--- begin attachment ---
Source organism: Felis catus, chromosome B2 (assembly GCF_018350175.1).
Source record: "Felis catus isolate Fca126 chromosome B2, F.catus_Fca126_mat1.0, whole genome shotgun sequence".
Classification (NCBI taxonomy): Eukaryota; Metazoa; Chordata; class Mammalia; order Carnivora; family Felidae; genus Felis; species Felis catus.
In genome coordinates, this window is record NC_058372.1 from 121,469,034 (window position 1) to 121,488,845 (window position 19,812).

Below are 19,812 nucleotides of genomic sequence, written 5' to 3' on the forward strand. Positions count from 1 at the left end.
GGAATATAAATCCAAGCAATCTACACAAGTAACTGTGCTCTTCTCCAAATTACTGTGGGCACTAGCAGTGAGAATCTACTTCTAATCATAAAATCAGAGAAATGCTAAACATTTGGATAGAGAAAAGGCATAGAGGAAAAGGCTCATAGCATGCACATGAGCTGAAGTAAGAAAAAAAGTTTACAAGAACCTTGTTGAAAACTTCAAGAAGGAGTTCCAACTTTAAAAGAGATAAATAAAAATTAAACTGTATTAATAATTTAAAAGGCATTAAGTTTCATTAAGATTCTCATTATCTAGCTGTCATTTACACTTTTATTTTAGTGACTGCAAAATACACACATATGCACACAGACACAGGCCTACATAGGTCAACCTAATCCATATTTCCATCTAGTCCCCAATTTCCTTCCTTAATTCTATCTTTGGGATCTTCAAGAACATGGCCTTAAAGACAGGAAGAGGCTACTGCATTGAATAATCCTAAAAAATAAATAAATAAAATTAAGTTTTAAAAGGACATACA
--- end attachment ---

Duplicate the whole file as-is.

Source organism: Felis catus, chromosome B2 (assembly GCF_018350175.1).
Source record: "Felis catus isolate Fca126 chromosome B2, F.catus_Fca126_mat1.0, whole genome shotgun sequence".
Classification (NCBI taxonomy): Eukaryota; Metazoa; Chordata; class Mammalia; order Carnivora; family Felidae; genus Felis; species Felis catus.
In genome coordinates, this window is record NC_058372.1 from 121,469,034 (window position 1) to 121,488,845 (window position 19,812).

Below are 19,812 nucleotides of genomic sequence, written 5' to 3' on the forward strand. Positions count from 1 at the left end.
GGAATATAAATCCAAGCAATCTACACAAGTAACTGTGCTCTTCTCCAAATTACTGTGGGCACTAGCAGTGAGAATCTACTTCTAATCATAAAATCAGAGAAATGCTAAACATTTGGATAGAGAAAAGGCATAGAGGAAAAGGCTCATAGCATGCACATGAGCTGAAGTAAGAAAAAAAGTTTACAAGAACCTTGTTGAAAACTTCAAGAAGGAGTTCCAACTTTAAAAGAGATAAATAAAAATTAAACTGTATTAATAATTTAAAAGGCATTAAGTTTCATTAAGATTCTCATTATCTAGCTGTCATTTACACTTTTATTTTAGTGACTGCAAAATACACACATATGCACACAGACACAGGCCTACATAGGTCAACCTAATCCATATTTCCATCTAGTCCCCAATTTCCTTCCTTAATTCTATCTTTGGGATCTTCAAGAACATGGCCTTAAAGACAGGAAGAGGCTACTGCATTGAATAATCCTAAAAAATAAATAAATAAAATTAAGTTTTAAAAGGACATACA